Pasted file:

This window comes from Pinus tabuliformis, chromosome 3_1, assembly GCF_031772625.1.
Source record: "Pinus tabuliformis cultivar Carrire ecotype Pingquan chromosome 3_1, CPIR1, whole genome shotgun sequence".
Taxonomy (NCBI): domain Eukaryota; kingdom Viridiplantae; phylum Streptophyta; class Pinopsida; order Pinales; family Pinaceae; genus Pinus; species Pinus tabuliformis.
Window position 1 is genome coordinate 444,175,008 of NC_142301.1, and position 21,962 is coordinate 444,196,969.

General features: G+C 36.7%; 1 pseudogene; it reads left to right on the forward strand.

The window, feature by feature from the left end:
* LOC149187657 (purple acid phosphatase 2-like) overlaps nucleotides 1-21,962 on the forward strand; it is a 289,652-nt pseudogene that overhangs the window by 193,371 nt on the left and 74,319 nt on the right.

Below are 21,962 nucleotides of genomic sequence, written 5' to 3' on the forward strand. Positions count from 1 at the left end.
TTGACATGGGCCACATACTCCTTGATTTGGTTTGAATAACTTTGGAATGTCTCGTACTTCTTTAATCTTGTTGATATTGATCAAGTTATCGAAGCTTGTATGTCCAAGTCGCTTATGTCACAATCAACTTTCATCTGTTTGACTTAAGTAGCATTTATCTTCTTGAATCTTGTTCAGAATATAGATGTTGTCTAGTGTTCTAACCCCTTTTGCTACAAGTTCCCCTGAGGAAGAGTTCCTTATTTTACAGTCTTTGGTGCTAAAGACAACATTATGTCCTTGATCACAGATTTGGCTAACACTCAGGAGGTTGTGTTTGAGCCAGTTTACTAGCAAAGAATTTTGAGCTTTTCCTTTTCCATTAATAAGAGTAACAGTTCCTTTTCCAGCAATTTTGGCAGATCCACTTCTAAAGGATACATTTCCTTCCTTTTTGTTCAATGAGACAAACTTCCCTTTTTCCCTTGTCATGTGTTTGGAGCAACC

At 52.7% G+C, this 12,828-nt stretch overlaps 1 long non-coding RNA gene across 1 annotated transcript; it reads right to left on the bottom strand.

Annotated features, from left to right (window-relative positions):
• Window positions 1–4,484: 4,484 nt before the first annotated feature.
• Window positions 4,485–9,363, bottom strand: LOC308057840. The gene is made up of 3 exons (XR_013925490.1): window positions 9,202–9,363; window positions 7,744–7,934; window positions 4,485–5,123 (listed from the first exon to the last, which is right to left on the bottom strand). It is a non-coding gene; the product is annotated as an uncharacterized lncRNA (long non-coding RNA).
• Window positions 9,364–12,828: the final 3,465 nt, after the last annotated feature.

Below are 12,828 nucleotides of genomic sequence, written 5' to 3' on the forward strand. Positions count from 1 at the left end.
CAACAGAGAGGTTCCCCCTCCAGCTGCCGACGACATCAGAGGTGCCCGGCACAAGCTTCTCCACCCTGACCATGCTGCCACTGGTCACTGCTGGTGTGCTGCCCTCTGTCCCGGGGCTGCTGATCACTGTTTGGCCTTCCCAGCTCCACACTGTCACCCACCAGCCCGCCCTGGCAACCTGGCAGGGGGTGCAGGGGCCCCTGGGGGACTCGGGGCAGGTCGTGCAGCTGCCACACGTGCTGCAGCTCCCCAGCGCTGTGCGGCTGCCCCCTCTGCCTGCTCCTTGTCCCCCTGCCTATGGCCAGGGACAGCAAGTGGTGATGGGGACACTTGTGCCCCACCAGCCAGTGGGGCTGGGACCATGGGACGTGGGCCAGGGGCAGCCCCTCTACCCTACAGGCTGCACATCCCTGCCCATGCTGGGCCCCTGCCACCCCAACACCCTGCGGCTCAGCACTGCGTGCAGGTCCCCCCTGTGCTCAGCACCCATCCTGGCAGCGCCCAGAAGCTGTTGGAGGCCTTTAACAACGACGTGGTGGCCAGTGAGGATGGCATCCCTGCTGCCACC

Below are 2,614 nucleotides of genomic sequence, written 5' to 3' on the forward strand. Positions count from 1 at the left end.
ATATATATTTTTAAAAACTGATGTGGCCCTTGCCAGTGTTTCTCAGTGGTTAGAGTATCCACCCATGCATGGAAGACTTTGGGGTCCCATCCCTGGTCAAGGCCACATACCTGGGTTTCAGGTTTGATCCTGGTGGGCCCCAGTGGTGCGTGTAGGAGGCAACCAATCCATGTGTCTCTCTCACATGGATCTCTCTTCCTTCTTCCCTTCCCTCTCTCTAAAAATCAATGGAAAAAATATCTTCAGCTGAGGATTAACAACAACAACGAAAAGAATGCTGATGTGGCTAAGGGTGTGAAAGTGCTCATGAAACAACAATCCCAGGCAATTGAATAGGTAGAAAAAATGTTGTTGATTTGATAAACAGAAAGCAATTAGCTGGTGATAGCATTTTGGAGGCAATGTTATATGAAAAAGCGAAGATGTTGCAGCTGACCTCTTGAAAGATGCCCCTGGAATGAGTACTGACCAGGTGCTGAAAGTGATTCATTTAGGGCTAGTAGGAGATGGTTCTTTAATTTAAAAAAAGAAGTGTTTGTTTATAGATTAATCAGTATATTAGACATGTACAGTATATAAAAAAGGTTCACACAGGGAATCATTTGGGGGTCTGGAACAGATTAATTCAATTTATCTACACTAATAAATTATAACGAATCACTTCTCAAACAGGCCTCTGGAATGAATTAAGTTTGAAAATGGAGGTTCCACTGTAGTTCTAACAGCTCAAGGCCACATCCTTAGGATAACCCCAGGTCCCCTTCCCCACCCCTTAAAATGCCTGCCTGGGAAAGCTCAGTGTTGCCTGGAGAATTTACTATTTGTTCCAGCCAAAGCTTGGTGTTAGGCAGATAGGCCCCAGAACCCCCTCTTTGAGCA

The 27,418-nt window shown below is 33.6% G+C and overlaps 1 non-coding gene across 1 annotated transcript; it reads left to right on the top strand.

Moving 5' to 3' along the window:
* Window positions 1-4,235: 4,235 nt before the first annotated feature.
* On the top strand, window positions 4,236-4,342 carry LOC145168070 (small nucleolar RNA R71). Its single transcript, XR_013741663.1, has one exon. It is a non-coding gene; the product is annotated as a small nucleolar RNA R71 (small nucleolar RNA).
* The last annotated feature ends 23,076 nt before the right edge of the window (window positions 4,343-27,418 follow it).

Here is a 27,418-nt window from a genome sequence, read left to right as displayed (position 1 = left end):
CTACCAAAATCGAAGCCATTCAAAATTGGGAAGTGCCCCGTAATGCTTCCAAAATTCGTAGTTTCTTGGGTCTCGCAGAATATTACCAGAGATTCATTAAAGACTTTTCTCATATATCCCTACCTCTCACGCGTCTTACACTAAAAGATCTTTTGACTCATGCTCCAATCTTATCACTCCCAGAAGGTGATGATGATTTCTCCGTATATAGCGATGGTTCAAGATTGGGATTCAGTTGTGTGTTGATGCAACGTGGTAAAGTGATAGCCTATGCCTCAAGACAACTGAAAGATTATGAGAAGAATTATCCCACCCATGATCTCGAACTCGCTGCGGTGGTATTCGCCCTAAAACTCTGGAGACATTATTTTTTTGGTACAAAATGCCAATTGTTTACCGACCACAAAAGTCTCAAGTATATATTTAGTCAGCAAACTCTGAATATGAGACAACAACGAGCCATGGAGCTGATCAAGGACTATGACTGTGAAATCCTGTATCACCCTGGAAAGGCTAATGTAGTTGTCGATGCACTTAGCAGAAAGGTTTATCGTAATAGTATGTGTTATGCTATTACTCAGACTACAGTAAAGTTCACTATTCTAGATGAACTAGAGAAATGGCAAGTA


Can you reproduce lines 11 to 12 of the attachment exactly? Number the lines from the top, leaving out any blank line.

Annotated features, from left to right (window-relative positions):
• Window positions 1–4,484: 4,484 nt before the first annotated feature.